Is HR technology the key to making better managers?

With the HR industry incorporating advanced technologies into their hiring processes, with the aim of harnessing big data and AI to make smarter decisions, can managers use these same tools to enhance their leadership qualities too?

When thinking about the application of recruitment and staff retention technologies in business environments, people tend to think of advanced AI algorithms pairing candidates with relevant opportunities at lightning speed, or staff utilising platforms to seamlessly upload expenses or track their work hours.

Forward-thinking companies are increasingly appreciating the value that these tools can offer in delivering vital insights about the workplace as a whole and substantially improving managers’ leadership qualities and decision-making processes.

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A major benefit of these technologies is their ability to analyse and assess large swaths of data in mere seconds – and for today’s businesses to be successful, it’s crucial to accrue quality data not only about their customers, but also about their employees and office environments.

The details are in the data

Data is the lifeblood of AI – and it also functions as the mirror to a company, providing an accurate reflection of its makeup, helping managers better understand the decisions they are making, and ultimately tackle the bigger question of why.

Harnessing data to analyse hiring decisions, for instance, businesses can delve more deeply into the demographics of their offices. Do graduates from certain types of universities account for a disproportionate share of the workforce? Is the company achieving meaningful diversity in gender, race, and ethnicity?

From a moral and ethical perspective alone, businesses have an obligation to pursue diversity and combat ingrained biases. But diversity is not solely a moral issue. It’s also essential to bottom-line performance; a recent McKinsey report concluded that more diverse companies generate higher cash flow per employee and are significantly more likely to outperform national industry medians on their financial returns.

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Moreover, managers who display an in-depth understanding of the employees they oversee are best-positioned to motivate their employees, effectively inculcate corporate culture, onboard new team members, and critically reflect on how the decisions they make will impact the office dynamic.

Knowing where your employees stand

In gauging employee opinions and helping managers formulate a proactive approach to handling workplace issues, HR management platforms can serve as powerful assets. Anonymous feedback tools can indicate when employees feel overwhelmed and provide them with a platform for suggesting areas of improvement, enabling managers to keep their fingers on the pulse of employee sentiment, helping them make decisions that address concerns head-on, ultimately improving performance.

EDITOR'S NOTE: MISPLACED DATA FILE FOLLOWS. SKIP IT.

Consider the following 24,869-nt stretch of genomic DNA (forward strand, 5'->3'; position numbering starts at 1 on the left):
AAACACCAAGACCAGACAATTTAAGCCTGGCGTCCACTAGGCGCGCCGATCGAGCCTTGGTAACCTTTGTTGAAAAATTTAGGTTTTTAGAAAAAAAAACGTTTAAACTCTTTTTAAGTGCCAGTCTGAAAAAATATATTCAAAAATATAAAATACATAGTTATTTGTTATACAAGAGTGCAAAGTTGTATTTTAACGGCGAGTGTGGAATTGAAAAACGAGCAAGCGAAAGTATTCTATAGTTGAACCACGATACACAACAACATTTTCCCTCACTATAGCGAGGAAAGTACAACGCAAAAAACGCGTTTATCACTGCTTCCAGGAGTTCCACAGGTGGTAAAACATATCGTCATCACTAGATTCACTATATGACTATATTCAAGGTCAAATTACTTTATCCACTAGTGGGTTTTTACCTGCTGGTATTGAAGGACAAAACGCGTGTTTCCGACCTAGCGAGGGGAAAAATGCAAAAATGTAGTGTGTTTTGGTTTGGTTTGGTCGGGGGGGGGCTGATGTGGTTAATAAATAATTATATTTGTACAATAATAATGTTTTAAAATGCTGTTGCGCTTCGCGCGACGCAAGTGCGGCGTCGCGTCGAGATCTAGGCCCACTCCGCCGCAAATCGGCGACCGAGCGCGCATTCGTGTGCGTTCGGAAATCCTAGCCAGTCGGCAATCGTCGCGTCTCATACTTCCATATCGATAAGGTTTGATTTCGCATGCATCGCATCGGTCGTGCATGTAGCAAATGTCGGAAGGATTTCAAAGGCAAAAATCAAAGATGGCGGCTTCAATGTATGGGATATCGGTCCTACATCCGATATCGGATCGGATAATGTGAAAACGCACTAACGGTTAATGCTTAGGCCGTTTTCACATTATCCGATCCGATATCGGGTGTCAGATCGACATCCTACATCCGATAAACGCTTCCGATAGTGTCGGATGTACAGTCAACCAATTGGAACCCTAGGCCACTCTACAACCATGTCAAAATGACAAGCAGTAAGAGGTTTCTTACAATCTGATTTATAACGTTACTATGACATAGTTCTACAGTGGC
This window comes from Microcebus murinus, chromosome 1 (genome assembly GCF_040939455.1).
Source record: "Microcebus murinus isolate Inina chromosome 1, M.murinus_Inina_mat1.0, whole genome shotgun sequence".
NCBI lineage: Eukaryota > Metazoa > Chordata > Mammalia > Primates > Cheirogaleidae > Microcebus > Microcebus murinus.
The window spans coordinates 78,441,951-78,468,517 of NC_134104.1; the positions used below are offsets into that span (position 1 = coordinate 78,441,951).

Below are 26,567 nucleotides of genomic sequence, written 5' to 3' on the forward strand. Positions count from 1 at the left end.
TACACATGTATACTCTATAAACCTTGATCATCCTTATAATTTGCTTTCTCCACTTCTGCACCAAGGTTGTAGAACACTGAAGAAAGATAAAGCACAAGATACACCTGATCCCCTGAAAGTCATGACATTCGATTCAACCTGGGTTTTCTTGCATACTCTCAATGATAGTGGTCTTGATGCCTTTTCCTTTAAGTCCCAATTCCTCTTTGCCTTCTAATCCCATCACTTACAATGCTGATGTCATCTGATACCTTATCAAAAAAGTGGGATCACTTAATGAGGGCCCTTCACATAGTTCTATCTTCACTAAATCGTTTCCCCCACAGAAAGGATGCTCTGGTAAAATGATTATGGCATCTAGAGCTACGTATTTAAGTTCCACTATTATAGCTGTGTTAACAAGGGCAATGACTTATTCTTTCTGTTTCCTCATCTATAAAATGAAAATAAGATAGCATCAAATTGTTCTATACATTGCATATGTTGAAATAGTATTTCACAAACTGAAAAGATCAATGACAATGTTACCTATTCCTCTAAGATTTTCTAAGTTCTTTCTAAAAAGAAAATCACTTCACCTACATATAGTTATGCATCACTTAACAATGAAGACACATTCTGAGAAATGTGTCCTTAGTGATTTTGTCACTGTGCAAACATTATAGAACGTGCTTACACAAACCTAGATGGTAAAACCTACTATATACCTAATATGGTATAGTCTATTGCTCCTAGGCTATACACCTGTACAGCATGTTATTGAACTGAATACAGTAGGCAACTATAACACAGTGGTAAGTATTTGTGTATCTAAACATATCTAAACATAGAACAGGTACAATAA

As the Boston Consulting Group’s Yves Morieux told the Financial Times, “Happy employees create high-performing organisations … because there are more opportunities to satisfy their aspirations, job security, chance of promotion, career development, [and] wages.” Even a highly productive company will see its performance suffer over the long term if it does not take sufficient measures to ensure employee satisfaction, Morieux noted.

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As HR platforms continue to integrate more advanced AI capabilities, they will be able to add predictive analytics, further assisting managers. Through the analysis of industrywide data, predictive analytics can notify managers when an employee is at highest risk of leaving the company – for instance, if they have remained in their current role without a promotion for a certain period – equipping managers with the actionable insights necessary to keep employees motivated and improve retention. Amid tight labor markets and heightened competition among employers for talent, ongoing monitoring of employee sentiment is paramount for companies hoping to retain their competitive advantage.

By making company wide polling easier, retention platforms can also help managers glean important information for helping decide which benefits programs to implement and for setting policies on matters like allowing employees to work from home.

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Meanwhile, HR platforms allow for real-time tracking of work processes, keeping managers up to date on the status of key projects and helping them determine exactly when to demand more or less from their teams.

The unparalleled advantages of AI-driven platforms are fueling the AI revolution in the workplace. The data upon which these platforms rely promises to be a game-changer in promoting better business management, and given companies’ vested interest in attracting and retaining the best talent. Soon these platforms will be widely utilised across industries.

Emotional intelligence and robust interpersonal skills are indispensable qualities in effective managers. By augmenting those skills with cutting-edge HR technologies, managers can lead their teams to new heights of success.

 

Sourced by Ben Reuveni, CEO and co-founder of Gloat

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Nick Ismail

Nick Ismail is the editor for Information Age. He has a particular interest in smart technologies, AI and cyber security.

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